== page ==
When reason tries to formulate a consistent system of thought there’s always a non-rational element that won’t fit the system. This is the nature of human thought. A religious world view makes room for what doesn’t fit. It allows for Mystery. It makes room for a “more.”
The religious world view says there’s more to life than meets the eye. There’s more to life than can be explained with our five senses. Throughout the ages the intuition of our ancestors has acknowledged transcendence. And paradox is the mystics’ ticket to transcendence.
Paradox moves beyond the limitations of reason into the realm of intuition. It is amazing how much we rely on intuition, but how little we acknowledge it. It is often small turns of events based on intuition that most change the course of history. For instance, if a timely book decrying anti-Semitism had come out before Hitler’s rise to power it may have tipped popular sentiment against him. There’s no way of knowing. But, history hinges on relatively insignificant events such as the impulse to write a book.
Intuition isn’t a light bulb that goes off inside our heads. It’s a flickering candle that reason can easily snuff out. The Early Mystics fan the flicker into an enduring flame, then set the flame in the center of the circle.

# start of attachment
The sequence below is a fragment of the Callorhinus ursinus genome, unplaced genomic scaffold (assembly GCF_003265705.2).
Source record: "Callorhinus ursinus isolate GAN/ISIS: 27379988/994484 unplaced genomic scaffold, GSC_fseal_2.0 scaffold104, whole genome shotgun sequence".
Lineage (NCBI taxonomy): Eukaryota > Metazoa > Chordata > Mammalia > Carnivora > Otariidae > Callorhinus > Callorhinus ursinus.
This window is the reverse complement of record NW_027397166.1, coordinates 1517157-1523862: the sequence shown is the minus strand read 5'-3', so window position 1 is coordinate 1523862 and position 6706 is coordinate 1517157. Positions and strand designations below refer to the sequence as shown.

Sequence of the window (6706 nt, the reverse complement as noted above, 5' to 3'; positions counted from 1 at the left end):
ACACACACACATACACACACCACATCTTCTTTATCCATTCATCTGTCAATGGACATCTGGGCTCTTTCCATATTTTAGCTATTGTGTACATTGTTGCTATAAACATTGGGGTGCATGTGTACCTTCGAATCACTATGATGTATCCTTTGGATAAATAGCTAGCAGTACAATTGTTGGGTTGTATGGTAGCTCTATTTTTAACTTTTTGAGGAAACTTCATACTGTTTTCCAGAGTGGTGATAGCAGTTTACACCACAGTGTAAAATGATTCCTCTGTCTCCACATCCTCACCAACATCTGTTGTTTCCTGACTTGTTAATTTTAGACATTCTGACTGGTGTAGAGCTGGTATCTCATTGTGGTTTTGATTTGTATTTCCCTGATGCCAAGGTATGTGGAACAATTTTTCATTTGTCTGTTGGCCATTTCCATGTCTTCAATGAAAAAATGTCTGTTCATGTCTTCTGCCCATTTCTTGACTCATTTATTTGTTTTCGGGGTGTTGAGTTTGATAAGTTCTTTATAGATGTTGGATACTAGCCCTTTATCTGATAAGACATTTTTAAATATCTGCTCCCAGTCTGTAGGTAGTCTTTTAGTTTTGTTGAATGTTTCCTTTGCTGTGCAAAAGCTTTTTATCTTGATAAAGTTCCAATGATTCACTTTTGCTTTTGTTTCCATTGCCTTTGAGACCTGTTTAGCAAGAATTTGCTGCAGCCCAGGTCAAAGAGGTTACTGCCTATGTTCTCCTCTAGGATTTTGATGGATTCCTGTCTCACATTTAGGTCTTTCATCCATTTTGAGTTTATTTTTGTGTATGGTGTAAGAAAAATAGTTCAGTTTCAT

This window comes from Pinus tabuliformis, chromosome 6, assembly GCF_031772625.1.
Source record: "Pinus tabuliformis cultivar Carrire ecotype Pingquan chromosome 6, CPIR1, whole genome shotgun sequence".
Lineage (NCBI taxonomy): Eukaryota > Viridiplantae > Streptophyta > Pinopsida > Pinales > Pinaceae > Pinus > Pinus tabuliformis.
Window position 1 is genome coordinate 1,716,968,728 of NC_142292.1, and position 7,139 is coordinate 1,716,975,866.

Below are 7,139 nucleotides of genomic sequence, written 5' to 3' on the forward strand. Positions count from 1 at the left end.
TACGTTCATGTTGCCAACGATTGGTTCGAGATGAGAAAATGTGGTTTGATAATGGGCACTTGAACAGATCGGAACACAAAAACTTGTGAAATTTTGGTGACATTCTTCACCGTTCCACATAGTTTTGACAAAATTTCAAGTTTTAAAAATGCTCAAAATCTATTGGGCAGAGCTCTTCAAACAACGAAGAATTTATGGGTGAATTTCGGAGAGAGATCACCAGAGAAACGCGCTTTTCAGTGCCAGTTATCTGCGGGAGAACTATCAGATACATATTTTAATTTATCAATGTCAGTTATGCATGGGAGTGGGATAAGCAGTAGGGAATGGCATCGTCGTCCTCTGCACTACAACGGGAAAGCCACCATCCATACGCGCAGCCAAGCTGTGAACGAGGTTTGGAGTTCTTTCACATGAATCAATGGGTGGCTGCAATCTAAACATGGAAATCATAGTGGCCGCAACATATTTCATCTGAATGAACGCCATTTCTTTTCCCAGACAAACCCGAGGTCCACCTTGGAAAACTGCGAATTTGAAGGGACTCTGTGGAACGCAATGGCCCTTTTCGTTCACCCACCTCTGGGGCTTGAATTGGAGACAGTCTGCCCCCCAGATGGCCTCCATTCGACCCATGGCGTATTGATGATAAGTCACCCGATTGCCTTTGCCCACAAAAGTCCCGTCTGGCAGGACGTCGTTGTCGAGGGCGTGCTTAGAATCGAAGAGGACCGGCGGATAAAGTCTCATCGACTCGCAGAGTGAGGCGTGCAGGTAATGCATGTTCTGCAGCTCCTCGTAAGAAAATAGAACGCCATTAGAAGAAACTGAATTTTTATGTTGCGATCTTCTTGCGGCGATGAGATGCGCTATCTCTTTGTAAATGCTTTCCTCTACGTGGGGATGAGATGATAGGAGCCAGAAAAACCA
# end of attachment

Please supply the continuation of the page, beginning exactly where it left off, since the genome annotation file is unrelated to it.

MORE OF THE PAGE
The age of rationalism discounts intuition. It encourages us to separate everything out—to delineate our thought. The timeline is the classic example. We think historically. We’re always reverting to the past or setting goals for the future. Everything we do is headed somewhere along a trajectory. We miss the ironies under our noses—that out of nothing came something and we’re part of that mystery, which can be found nowhere outside of now! When we drink in the mystery long enough, we come alive, we become like children, we regain our sense of humor, our pulse quickens, our eyes widen.
We’re hardwired for reason and intuition, for science and God, for technical knowledge and sacred wisdom. The two are categorically different, yet complement each other.